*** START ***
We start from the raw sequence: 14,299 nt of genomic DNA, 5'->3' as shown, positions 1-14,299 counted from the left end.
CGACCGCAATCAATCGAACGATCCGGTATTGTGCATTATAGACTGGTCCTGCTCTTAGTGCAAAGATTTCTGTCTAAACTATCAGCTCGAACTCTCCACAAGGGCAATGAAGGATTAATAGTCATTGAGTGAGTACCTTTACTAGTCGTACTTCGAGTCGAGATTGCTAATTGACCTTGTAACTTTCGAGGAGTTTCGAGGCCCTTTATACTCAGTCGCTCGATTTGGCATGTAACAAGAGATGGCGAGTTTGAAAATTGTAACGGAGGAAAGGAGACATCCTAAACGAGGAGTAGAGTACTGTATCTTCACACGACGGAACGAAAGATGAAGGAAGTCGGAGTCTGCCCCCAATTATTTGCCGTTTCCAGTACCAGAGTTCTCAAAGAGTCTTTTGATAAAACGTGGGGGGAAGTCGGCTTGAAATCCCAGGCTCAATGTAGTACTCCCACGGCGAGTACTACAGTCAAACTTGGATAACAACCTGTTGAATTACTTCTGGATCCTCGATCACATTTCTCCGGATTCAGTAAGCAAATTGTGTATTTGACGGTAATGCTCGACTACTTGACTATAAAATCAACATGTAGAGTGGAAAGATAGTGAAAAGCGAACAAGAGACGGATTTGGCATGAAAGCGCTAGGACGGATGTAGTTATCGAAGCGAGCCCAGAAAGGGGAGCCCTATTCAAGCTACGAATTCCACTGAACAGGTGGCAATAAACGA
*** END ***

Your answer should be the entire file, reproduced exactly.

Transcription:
We start from the raw sequence: 14,299 nt of genomic DNA, 5'->3' as shown, positions 1-14,299 counted from the left end.
CGACCGCAATCAATCGAACGATCCGGTATTGTGCATTATAGACTGGTCCTGCTCTTAGTGCAAAGATTTCTGTCTAAACTATCAGCTCGAACTCTCCACAAGGGCAATGAAGGATTAATAGTCATTGAGTGAGTACCTTTACTAGTCGTACTTCGAGTCGAGATTGCTAATTGACCTTGTAACTTTCGAGGAGTTTCGAGGCCCTTTATACTCAGTCGCTCGATTTGGCATGTAACAAGAGATGGCGAGTTTGAAAATTGTAACGGAGGAAAGGAGACATCCTAAACGAGGAGTAGAGTACTGTATCTTCACACGACGGAACGAAAGATGAAGGAAGTCGGAGTCTGCCCCCAATTATTTGCCGTTTCCAGTACCAGAGTTCTCAAAGAGTCTTTTGATAAAACGTGGGGGGAAGTCGGCTTGAAATCCCAGGCTCAATGTAGTACTCCCACGGCGAGTACTACAGTCAAACTTGGATAACAACCTGTTGAATTACTTCTGGATCCTCGATCACATTTCTCCGGATTCAGTAAGCAAATTGTGTATTTGACGGTAATGCTCGACTACTTGACTATAAAATCAACATGTAGAGTGGAAAGATAGTGAAAAGCGAACAAGAGACGGATTTGGCATGAAAGCGCTAGGACGGATGTAGTTATCGAAGCGAGCCCAGAAAGGGGAGCCCTATTCAAGCTACGAATTCCACTGAACAGGTGGCAATAAACGA